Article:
Being kind? The Ardern government and COVID-19

Jacinda Ardern gives a COVID-19 briefing alongside NZ’s Director-General of Health, Ashley Bloomfield
by BRONWEN BEECHEY. From Fightback’s upcoming issue on Electoral Politics. To subscribe, please visit https://fightback.zoob.net/payment.html

Aotearoa New Zealand, and particularly its Prime Minister Jacinda Ardern, has been widely praised in the media for its response to the COVID-19 pandemic. The government announced a state of emergency and Alert Level Four – the highest on the COVID-19 alert system – on March 24, meaning that the country’s borders were closed to all but returning citizens, who are quarantined on arrival; schools and all non-essential businesses closed; and all workers other than those in essential services were required to work at home if possible. People were only able to leave home for essential trips (such as to supermarkets) or short walks.

The government’s “go hard, go early” strategy paid off in its aim of “flattening the curve” – ensuring that the coronavirus didn’t take hold in numbers that would overwhelm the health system. By the time the government announced that the country was moving to alert Level One on June 8, the total number of coronavirus cases stood at 1,504 with 22 deaths. All of the deaths were people over 60 with underlying health conditions, and linked to identified “clusters”, without any widespread community outbreaks. Up until August, the numbers of cases increased by only 64, all of those in returning New Zealanders who were in managed isolation.

The government’s strategy was effective in its messaging, explaining the science behind the strategy in relatable terms, popularising concepts like “bubbles” (a household or group within which people isolate, to avoid spreading the virus), urging people to “be kind” and stressing collectivity with terms like “the team of 5 million” (Aotearoa New Zealand’s population). Although police were given powers to enforce lockdown rules, the numbers of those deliberately breaking them were low. Obviously in a country made up of islands, and with a small population, the ability to keep COVID-19 numbers low was easier. But the basis for popular support for the lockdown was that the government made it clear that it valued the health of its people over calls to prioritise the economy.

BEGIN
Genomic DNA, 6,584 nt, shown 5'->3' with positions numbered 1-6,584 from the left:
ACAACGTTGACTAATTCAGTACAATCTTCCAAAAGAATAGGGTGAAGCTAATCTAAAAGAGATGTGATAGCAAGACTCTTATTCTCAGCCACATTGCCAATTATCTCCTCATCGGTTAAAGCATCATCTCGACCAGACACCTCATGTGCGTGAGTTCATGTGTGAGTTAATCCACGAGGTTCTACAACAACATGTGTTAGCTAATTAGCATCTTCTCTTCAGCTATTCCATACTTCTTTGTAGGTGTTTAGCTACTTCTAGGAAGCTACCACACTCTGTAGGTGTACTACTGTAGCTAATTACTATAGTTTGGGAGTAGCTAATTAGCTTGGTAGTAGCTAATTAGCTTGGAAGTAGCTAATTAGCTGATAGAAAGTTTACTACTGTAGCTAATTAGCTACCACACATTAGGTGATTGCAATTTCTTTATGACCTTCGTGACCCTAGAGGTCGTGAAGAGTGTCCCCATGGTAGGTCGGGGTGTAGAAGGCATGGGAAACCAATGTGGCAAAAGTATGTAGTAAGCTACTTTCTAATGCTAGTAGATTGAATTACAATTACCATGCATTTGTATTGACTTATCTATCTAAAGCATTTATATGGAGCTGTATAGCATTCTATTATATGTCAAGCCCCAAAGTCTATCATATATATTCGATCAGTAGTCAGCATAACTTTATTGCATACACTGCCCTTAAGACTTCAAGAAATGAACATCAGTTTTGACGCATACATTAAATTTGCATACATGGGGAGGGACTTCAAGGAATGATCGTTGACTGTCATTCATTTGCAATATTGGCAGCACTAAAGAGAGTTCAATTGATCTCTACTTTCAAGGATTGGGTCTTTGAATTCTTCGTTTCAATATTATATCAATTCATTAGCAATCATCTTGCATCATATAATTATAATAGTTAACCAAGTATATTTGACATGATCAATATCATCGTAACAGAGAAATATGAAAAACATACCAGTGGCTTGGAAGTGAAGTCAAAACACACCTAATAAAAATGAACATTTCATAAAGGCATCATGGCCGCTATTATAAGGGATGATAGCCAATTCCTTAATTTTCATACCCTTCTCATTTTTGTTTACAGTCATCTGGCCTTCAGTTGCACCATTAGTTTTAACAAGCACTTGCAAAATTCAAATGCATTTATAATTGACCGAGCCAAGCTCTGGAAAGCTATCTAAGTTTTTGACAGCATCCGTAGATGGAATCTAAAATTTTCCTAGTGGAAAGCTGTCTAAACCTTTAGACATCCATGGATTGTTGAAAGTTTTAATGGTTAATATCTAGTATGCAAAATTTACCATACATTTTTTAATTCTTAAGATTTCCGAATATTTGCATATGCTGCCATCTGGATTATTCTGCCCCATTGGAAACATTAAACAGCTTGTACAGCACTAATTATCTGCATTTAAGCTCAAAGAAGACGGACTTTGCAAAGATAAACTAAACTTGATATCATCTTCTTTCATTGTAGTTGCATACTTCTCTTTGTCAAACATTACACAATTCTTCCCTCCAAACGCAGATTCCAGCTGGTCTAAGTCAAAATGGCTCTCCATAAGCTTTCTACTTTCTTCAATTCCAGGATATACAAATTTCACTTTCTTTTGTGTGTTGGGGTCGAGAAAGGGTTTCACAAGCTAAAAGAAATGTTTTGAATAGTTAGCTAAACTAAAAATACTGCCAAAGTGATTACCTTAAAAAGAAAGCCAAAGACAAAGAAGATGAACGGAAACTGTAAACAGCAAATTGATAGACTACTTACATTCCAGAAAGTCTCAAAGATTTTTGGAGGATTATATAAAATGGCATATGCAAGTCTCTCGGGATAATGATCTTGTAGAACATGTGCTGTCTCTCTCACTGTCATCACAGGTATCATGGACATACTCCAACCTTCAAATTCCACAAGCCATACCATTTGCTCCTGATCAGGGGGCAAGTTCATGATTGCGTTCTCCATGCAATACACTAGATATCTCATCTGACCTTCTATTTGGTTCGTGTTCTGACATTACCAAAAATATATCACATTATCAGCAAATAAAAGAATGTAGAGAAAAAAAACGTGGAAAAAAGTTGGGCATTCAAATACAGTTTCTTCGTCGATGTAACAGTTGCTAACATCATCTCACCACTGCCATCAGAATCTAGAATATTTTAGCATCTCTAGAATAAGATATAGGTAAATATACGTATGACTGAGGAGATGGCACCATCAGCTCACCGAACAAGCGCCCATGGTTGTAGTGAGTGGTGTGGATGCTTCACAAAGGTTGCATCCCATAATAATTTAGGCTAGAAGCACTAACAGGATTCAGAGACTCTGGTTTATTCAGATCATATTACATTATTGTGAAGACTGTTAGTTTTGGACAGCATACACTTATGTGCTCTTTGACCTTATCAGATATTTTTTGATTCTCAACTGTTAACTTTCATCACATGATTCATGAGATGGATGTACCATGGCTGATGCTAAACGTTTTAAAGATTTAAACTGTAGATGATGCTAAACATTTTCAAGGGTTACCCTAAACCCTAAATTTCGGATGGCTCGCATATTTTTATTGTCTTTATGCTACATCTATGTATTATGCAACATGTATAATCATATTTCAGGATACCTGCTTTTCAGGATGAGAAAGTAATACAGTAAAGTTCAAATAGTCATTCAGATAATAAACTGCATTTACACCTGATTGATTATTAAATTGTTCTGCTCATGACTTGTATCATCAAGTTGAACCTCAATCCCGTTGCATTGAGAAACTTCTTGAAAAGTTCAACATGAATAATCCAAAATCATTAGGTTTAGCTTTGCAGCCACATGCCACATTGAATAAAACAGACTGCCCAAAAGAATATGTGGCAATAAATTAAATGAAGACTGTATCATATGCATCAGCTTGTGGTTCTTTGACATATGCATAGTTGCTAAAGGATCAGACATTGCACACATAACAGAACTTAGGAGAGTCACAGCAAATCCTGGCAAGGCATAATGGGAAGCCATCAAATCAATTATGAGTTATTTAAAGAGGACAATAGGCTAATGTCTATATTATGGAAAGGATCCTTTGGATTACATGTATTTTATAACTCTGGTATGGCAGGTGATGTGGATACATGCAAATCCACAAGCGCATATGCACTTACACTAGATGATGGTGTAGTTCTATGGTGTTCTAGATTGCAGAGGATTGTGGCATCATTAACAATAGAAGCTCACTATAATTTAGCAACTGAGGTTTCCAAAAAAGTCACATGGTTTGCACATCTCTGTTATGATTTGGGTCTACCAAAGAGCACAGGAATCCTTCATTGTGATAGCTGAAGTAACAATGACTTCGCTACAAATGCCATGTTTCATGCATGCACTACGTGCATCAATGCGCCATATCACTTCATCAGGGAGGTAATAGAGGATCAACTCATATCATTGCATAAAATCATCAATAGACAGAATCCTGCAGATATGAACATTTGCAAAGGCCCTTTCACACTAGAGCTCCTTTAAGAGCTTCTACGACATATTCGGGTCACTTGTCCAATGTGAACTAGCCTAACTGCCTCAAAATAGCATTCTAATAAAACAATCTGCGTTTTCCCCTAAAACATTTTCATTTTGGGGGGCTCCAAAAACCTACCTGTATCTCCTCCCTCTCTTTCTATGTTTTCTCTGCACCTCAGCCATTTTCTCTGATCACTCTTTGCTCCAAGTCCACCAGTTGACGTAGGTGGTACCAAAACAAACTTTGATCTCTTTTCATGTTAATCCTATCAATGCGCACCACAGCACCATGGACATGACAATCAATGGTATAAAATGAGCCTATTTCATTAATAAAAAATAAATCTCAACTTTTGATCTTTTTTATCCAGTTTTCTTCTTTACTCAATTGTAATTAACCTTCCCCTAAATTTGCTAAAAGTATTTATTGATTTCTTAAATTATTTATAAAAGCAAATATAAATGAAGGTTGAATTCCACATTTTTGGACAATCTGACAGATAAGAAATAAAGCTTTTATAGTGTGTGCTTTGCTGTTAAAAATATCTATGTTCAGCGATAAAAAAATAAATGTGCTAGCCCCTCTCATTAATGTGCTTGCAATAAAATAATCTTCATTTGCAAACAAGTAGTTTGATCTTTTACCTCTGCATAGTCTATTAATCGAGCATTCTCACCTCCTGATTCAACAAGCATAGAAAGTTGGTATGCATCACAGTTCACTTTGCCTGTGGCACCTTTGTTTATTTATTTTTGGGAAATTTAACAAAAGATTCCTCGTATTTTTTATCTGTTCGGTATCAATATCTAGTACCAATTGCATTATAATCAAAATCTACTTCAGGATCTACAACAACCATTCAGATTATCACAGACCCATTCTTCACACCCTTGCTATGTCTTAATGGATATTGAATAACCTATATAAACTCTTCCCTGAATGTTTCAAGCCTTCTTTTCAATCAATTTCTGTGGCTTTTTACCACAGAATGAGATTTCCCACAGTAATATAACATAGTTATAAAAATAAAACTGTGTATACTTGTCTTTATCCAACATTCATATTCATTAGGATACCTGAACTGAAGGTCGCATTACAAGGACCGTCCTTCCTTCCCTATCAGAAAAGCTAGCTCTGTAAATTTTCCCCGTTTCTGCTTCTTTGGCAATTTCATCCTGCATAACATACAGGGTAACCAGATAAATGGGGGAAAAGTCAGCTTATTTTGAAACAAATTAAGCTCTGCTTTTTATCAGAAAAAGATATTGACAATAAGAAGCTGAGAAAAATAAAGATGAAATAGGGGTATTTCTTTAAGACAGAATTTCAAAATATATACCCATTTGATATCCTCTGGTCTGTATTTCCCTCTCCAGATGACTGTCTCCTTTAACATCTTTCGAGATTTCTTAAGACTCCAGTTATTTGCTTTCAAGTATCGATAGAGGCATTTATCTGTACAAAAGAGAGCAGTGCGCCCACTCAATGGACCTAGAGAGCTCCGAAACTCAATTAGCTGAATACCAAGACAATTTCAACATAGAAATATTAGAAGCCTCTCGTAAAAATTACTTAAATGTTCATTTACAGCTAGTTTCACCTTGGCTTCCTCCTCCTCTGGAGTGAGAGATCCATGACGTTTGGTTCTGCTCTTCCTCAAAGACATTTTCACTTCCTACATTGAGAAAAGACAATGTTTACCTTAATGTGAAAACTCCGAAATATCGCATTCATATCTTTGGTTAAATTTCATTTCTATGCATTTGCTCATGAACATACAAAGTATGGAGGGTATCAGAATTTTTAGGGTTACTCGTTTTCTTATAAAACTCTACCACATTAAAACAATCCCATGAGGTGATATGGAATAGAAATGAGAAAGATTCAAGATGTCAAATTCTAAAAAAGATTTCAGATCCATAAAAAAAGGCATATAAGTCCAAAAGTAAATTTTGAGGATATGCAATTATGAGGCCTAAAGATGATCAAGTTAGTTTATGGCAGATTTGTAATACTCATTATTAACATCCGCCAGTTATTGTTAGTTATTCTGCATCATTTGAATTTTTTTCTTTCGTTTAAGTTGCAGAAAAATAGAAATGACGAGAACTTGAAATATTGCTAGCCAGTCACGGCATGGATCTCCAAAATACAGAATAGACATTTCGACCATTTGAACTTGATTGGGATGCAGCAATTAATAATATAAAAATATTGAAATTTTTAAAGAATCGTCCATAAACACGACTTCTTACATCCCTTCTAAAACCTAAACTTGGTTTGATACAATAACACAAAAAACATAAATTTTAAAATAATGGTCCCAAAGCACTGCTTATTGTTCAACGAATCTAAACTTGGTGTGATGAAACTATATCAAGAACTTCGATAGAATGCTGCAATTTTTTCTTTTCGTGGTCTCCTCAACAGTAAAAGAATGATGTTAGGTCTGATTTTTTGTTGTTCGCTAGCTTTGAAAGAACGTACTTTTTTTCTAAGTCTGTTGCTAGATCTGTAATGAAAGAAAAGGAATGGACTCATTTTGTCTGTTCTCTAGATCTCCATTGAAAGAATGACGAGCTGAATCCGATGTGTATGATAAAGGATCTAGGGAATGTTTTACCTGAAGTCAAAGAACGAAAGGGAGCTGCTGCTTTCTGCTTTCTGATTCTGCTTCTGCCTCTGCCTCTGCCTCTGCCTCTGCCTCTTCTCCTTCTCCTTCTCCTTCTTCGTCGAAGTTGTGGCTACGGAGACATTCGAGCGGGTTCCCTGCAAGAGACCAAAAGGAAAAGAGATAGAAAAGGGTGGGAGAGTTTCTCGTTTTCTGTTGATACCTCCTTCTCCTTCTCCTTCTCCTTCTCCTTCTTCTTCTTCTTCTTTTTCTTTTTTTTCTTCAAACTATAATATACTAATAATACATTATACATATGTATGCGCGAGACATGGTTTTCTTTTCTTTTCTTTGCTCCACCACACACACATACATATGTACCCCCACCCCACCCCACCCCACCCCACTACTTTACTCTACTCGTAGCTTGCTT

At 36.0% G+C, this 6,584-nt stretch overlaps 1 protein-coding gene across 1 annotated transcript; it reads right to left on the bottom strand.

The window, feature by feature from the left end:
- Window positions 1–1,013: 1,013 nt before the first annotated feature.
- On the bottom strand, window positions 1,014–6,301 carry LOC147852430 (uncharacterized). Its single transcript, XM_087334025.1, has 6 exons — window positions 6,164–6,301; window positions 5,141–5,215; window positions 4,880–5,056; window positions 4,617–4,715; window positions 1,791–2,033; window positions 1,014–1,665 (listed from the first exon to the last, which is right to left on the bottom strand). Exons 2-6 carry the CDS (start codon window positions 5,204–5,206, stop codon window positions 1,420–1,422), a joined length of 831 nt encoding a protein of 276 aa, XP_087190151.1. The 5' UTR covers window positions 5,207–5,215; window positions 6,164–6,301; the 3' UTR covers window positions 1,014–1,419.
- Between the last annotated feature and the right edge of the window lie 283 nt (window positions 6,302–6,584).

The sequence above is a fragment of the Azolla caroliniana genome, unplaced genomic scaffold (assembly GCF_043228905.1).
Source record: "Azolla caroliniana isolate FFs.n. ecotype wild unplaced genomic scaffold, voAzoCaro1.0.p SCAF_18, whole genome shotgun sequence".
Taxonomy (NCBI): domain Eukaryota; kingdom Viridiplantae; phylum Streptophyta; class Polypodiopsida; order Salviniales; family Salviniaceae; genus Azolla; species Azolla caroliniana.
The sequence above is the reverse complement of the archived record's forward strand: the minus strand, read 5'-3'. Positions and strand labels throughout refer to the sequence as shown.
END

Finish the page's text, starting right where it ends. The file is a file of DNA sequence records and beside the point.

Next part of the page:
Much of the praise of Ardern and the government is justified, although it has to be said that compared to the performance of other leaders such as Scott Morrison, Donald Trump and Boris Johnson, any reasonably competent response to the pandemic would look good. However, there are equally justifiable criticisms of the government response to COVID-19, the main one being that the existing deep inequalities in society are at least being maintained, and at worst being deepened.

These inequalities have existed since the colonisation of Aotearoa, despite popular beliefs that Aotearoa New Zealand is a bastion of equality. Despite the assurances of Te Tiriti o Waitangi (the Treaty of Waitangi) of 1840 that Māori would maintain their land and culture, Māori were systematically dispossessed of both, and despite long-standing resistance are still over-represented in statistics of poverty, ill-health and other indicators of deprivation. The British colonists imported a class system which was also able to use racism to allow Pākehā (New Zealanders of European descent) a relatively comfortable standard of living.

In the 1980s, the Labour government headed by David Lange adopted a neoliberal agenda, inspired by those of Thatcher and Reagan. Known as “Rogernomics” after its leading proponent, Finance Minister Roger Douglas, wide-ranging cuts were made to public services, government entities were privatised and workers’ rights attacked. These economically conservative measures were accompanied by social reforms, such as legalisation of homosexuality and the ban on nuclear-powered ships. The National Party government elected in 1990 continued these neoliberal policies and also slashed social welfare benefits and introduced fees for healthcare and tertiary education. The combination of neoliberal economic and socially progressive policies has continued since. As a result, New Zealand’s economy has depended on low wages and even lower benefits, creating a class of working poor that is predominantly made up of Māori, Pacific peoples and new migrants.

The government’s response to COVID-19 included a $12 billion package to support the economy, over half of which went to a wage subsidy scheme aimed at allowing COVID-19-affected businesses to retain staff. Under the scheme, eligible full-time workers receive up to $585 per week for 12 weeks, paid as a lump sum. However, the subsidy is paid to the employer to pass on to workers and a number of employers simply pocketed the subsidy for themselves. Other large companies, such as Air New Zealand, took the wage subsidy then made staff redundant anyway. Even if workers received the wage subsidy, the reduction in income meant that those on low wages struggled to meet rent or mortgage repayments and feed their families. Over the course of the lockdown, food banks reported demand soaring by up to 200 per cent.